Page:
Retail sales rose 1.1 per cent last month to a seasonally adjusted $412.9 billion, the Commerce Department said Monday. That followed a 1.2 per cent increase in August, which was revised slightly higher. Both were the largest gains since October 2010.
Sales rose last month in most major categories. Electronics and appliances surged 4.5 per cent, in part because of iPhone sales. Sales at auto dealers increased 1.3 per cent. Building materials and garden supplies, furniture and clothing sales all gained, too.
The retail sales report is the government's first monthly look at consumer spending, which drives nearly 70 per cent of economic activity. The report follows a jump in consumer confidence, a steep drop in the unemployment rate and a modest housing recovery that is helping lift home prices.
Economists said the gains in retail spending could help drive stronger growth in the second half of the year.
"We expect growth to accelerate in the final quarter of the year and are supported in this view by the strong showing in retail sales," said James Marple, senior economist at TD Economics.
Still, Marple and other economists cautioned that consumer spending could slow next year if Congress fails to reach a budget deal to avert sharp tax increases and spending cuts.
And some economists noted that the September jump in retail spending was driven by iPhone sales. The gain may be reversed in coming months.
"This shouldn't be considered the start of a consumer revival," said Paul Dales, senior U.S. economist at Capital Economics.
Part of the increase was driven by higher prices. Gas station sales also rose 2.5 per cent. And food sales increased 1.2 per cent. The recent drought may have driven some food prices higher, economists noted.
Still, excluding autos and gas, sales were up a solid 0.9 per cent in September.
Until recently, high unemployment and weak pay increases have kept consumers from spending more freely this year. That has held back growth. The economy grew at a weak 1.3 per cent rate in the April-June quarter. Most economists believe growth will stay around 2 per cent for year, although some said the latest retail sales figures could make growth slightly stronger.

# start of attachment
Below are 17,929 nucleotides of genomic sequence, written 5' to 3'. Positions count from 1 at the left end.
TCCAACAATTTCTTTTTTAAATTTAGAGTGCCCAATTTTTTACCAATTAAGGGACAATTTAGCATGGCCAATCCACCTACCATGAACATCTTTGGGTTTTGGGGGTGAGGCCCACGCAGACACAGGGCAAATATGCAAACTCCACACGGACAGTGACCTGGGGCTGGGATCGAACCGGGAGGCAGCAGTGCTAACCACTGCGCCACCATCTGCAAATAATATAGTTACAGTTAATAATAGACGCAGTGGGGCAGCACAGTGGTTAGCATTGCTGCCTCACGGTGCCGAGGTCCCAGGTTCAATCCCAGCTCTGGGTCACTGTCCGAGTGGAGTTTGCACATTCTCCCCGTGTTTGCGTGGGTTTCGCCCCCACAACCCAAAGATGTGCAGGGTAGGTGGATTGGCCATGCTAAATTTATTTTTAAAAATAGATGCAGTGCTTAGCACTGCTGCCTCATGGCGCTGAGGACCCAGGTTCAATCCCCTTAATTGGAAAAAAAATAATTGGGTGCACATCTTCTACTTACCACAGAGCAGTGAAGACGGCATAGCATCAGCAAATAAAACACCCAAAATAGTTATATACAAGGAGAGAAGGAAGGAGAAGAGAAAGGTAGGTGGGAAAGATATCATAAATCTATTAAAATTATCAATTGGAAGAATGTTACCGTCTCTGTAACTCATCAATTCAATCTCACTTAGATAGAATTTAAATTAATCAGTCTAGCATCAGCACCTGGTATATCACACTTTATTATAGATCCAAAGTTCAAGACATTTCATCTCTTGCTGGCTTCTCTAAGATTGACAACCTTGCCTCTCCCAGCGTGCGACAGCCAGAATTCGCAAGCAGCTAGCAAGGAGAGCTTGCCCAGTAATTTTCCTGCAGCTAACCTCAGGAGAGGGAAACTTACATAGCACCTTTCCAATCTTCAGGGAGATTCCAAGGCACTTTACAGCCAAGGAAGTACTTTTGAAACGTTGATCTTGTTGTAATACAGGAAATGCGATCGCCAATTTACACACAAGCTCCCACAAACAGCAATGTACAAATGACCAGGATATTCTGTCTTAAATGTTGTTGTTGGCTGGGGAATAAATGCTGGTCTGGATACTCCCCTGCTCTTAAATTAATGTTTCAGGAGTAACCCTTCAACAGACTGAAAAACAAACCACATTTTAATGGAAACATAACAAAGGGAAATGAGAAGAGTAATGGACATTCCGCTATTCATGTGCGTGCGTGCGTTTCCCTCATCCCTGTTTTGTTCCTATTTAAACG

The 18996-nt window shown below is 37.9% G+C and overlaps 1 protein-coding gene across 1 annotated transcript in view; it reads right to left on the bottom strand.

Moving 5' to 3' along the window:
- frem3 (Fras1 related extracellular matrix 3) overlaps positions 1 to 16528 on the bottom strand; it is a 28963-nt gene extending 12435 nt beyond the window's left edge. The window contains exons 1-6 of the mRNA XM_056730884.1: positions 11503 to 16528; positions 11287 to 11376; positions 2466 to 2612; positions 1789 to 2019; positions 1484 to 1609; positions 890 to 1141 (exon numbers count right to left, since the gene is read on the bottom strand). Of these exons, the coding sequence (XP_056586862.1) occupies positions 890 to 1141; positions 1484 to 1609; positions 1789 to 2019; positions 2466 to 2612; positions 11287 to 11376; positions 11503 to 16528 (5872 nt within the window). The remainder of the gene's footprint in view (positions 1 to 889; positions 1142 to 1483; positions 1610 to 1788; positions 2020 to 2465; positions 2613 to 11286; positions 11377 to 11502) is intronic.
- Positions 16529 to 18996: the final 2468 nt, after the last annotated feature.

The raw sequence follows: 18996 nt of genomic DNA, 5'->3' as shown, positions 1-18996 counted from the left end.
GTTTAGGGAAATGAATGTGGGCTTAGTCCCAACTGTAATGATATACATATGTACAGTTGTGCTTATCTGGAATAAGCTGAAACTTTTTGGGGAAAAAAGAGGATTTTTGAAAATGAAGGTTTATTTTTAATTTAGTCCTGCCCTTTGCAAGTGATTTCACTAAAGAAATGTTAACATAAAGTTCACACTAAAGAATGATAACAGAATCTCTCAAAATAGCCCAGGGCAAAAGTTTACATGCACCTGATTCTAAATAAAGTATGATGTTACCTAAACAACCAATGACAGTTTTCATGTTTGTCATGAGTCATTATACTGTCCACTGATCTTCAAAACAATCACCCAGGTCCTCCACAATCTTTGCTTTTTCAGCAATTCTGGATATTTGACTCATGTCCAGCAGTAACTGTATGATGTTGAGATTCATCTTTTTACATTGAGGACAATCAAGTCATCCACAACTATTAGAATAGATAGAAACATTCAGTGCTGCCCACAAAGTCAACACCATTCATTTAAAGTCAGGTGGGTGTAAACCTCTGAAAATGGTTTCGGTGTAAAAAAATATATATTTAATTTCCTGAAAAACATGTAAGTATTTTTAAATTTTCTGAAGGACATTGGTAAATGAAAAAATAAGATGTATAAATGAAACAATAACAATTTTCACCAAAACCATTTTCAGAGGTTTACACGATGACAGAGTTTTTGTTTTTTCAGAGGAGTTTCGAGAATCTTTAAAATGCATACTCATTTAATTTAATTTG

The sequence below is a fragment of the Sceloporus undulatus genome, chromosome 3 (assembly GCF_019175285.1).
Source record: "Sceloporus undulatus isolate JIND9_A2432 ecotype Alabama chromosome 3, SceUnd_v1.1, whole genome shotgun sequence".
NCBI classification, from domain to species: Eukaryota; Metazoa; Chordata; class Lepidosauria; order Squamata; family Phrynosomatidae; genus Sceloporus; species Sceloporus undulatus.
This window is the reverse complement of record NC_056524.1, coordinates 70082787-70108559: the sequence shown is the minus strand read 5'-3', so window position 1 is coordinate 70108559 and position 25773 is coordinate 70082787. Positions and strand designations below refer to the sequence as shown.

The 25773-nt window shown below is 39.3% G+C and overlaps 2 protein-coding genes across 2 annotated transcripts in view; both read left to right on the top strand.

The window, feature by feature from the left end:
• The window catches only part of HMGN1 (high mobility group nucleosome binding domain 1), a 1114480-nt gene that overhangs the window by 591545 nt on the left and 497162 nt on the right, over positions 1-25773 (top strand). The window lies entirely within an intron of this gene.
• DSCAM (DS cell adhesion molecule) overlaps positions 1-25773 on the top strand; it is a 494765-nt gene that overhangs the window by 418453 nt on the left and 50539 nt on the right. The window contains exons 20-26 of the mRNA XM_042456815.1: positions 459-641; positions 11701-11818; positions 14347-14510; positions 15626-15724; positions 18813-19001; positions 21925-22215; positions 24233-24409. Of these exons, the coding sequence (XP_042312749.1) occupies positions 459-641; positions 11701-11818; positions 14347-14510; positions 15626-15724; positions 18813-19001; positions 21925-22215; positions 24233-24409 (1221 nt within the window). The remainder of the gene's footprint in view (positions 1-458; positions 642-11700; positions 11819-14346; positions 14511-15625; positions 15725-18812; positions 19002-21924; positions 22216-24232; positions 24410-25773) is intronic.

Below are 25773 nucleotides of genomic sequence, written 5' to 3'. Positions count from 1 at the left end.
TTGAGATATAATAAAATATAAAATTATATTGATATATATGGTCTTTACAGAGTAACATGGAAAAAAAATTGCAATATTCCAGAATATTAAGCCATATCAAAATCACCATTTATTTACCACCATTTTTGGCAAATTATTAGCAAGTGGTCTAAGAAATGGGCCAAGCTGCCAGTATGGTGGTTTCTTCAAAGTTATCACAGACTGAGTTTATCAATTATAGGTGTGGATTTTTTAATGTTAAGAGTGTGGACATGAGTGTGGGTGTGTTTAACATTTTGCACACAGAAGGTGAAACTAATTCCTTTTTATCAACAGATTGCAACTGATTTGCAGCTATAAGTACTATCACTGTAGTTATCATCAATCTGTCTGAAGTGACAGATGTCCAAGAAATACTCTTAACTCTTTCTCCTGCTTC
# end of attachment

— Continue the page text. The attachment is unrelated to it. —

There have been other positive signs that growth could pick up. The Conference Board reported that its consumer confidence index rose last month to the highest level since February. And the University of Michigan's preliminary survey of consumer sentiment in October rose to a five-year high.
The job market is looking a little stronger, too. The unemployment rate dropped to 7.8 per cent last month, from 8.1 per cent in August. It was the first time the rate has been below 8 per cent since January 2009. And it fell because of survey of households showed more people found work, although many of the new jobs were part time.
A separate survey of employers showed only modest job growth. Still, the economy has added an average of 146,000 jobs a month in the July-September quarter — more than twice the monthly pace in the April-June quarter.
The Federal Reserves' aggressive policies have helped lower interest rates, which has encouraged more home-buying and auto sales.
Home sales are up from last year, which has lifted home prices. When home prices rise, Americans tend to feel wealthier and tend to spend more.
U.S. auto companies reported that sales rose 13 per cent in September from a year earlier to nearly 1.2 million. Analysts think sales could hit 14.3 million this year, up from 12.8 million last year.